In Botswana Democratic Party (BDP) circles he is just known as General.
Vice President Lt Gen Mompati Merafhe’s name is not exactly synonymous with BDP peace and unity, but he was loyal to the president and liked by the A-team faction of the BDP.
Last week, about two months after the rival Barata-Phathi faction of the BDP broke away to form the Botswana Movement for Democracy (BMD), the General seemed to be running out of friends and lieutenants.
With the BDP split raising any number of ticklish questions, the blame game has began and much of the criticism is being deflected away from the president to his second in command.
This has opened a duel for the Vice Presidency, with most A-team members backing Merafhe and some A-team members teaming up with Barata Phathi members who are rooting for Minister Ponatshego Kedikilwe.
In his bid for the BDP chairmanship against Kedikilwe in 2003, Khama had enjoyed the active backing of the A-Team faction spawned by Merafhe, who had failed in numerous attempts to wrest control of the party from the grip of the Kedikilwe-Kwelagobe alliance.
When he announced his bid for the chair, Khama was the only man strong enough to defeat the alliance. The entry of Khama into the race also split the once formidable alliance as some followers, attracted by his heritage, bolted from the camp and took up the cudgels on his behalf.
The Gantsi Congress not only moved Khama a step towards complete control of the party, but also resulted in his backers sailing into Central Committee positions on his coattails. After years in the wilderness, Merafhe and his group were finally in the pound seats.
It is argued that knowing that his imminent rise to the presidency had already triggered jostling for the post of deputy, Khama had devised a plan to keep the lid on any acrimony that could arise. The two serious contenders were Kwelagobe and Merafhe. Knowing their history of rivalry, a delicate balancing act was required. Kwelagobe was made party chairman while Merafhe was appointed Vice president. Both men enjoyed a position of status though Kwelagobe’s was without the material benefits and pomp that went with the vice presidency. Imperfect as it were, the balancing act by Khama had gone some way to appease the long term rivals and their backers.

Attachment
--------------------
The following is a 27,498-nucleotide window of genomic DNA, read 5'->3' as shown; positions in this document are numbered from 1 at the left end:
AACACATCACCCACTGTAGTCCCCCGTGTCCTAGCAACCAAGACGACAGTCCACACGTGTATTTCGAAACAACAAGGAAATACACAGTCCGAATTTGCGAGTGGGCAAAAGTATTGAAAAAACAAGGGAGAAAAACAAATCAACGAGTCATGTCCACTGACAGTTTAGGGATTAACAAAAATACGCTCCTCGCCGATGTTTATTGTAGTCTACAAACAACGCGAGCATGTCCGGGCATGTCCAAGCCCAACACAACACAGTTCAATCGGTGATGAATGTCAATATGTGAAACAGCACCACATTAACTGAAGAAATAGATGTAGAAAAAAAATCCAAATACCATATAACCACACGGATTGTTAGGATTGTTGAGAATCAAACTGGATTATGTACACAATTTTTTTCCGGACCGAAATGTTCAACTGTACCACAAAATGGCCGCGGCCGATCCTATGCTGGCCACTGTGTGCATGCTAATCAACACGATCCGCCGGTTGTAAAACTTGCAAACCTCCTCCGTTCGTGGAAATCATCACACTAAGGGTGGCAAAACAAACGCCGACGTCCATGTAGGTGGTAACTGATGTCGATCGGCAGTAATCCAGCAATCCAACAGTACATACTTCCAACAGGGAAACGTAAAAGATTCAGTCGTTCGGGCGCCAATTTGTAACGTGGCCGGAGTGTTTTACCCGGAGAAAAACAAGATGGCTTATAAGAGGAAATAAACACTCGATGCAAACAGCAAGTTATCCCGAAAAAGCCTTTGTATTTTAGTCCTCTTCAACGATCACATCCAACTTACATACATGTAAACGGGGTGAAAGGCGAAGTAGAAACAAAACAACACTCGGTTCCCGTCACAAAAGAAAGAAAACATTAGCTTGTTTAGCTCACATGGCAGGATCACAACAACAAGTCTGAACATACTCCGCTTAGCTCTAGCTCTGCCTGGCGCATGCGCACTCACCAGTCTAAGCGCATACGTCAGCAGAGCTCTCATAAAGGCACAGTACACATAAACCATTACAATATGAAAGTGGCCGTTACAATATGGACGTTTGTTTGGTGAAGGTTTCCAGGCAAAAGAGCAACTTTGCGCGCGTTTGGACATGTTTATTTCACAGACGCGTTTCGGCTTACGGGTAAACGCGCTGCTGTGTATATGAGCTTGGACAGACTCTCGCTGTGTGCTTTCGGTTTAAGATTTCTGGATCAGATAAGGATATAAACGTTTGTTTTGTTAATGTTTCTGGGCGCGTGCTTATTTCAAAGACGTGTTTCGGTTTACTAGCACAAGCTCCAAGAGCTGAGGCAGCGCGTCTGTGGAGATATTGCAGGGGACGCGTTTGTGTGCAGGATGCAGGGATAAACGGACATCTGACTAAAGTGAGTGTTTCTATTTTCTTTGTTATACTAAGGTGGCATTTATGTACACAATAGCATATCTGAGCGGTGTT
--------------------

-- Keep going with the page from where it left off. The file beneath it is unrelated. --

It is understood that Khama had been looking for a way to extricate himself and the party from the Merafhe and Kwelagobe rivalry. In his view, the two men had always taken centre-stage during the mid-term of the Masire era and for the entire duration of Mogae’s presidency. Khama was not prepared for the same. Those close to the inner circle allege that Merafhe was to serve as VP for only one term and Kwelagobe was to be pushed out of the party inner circle around the same time if not earlier.
This, however, only pushed Kwelagobe into the embrace of vanquished followers of the cause represented by Kedikilwe, who later resurfaced as Barata-Phathi faction. Merafhe on the other hand continued fighting in the same corner with the president. A good number of Barata-Phathi members have since thrown out their red Vote BDP T-shirts for the orange “BMD rocks” T-shirts.
With more BDP members bolting to join the breakaway BMD, President Lt Gen Ian Khama is expected to start work on reinforcing the creaking stable door. Merafhe’s future has become a knotty problem that is likely to test Khama’s political skills.
Although he had initially indicated that Merafhe would serve only one term, indications are that with the BDP in crisis, Khama is reluctant to rock the boat by dropping Merafhe. Most of Khama’s confidantes, however, are lobbying that Lt. Gen. Mompati Merafhe should be made the fall guy and Kedikilwe brought in as Vice President. They hope that this would appease Barata-Phathi members and dissuade them from defecting to BMD.
Merafhe on the other hand is understood to be hedging his bets. The Vice President is understood to be canvassing for the chairmanship of the BDP at the next party congress. With most Barata- Phathi members making a beeline for the BMD, A-Team candidates are expected to be a shoo-in for central committee positions.
Once party chairman and Vice president, it is unlikely that Khama can pluck enough courage to drop Merafhe.